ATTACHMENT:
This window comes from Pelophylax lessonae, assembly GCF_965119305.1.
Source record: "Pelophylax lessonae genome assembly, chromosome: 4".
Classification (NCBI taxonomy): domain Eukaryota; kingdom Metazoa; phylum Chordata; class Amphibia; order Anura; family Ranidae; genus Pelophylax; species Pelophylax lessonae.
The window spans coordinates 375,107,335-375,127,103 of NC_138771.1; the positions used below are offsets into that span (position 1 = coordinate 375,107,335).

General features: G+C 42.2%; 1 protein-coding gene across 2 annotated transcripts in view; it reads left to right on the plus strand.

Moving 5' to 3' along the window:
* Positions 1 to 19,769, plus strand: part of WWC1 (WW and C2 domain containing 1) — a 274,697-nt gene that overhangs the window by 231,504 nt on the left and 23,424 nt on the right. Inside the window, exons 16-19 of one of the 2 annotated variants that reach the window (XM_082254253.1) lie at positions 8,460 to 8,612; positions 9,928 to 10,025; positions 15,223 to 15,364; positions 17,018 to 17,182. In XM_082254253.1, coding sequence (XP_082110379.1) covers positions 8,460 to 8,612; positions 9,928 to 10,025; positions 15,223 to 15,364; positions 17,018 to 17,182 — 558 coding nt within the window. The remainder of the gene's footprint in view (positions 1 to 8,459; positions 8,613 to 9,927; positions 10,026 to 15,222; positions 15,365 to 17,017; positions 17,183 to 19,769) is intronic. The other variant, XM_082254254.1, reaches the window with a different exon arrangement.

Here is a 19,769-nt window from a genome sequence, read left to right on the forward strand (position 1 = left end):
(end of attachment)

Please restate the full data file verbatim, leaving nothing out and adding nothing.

This window comes from Pelophylax lessonae, assembly GCF_965119305.1.
Source record: "Pelophylax lessonae genome assembly, chromosome: 4".
Classification (NCBI taxonomy): domain Eukaryota; kingdom Metazoa; phylum Chordata; class Amphibia; order Anura; family Ranidae; genus Pelophylax; species Pelophylax lessonae.
The window spans coordinates 375,107,335-375,127,103 of NC_138771.1; the positions used below are offsets into that span (position 1 = coordinate 375,107,335).

General features: G+C 42.2%; 1 protein-coding gene across 2 annotated transcripts in view; it reads left to right on the plus strand.

Moving 5' to 3' along the window:
* Positions 1 to 19,769, plus strand: part of WWC1 (WW and C2 domain containing 1) — a 274,697-nt gene that overhangs the window by 231,504 nt on the left and 23,424 nt on the right. Inside the window, exons 16-19 of one of the 2 annotated variants that reach the window (XM_082254253.1) lie at positions 8,460 to 8,612; positions 9,928 to 10,025; positions 15,223 to 15,364; positions 17,018 to 17,182. In XM_082254253.1, coding sequence (XP_082110379.1) covers positions 8,460 to 8,612; positions 9,928 to 10,025; positions 15,223 to 15,364; positions 17,018 to 17,182 — 558 coding nt within the window. The remainder of the gene's footprint in view (positions 1 to 8,459; positions 8,613 to 9,927; positions 10,026 to 15,222; positions 15,365 to 17,017; positions 17,183 to 19,769) is intronic. The other variant, XM_082254254.1, reaches the window with a different exon arrangement.

Here is a 19,769-nt window from a genome sequence, read left to right on the forward strand (position 1 = left end):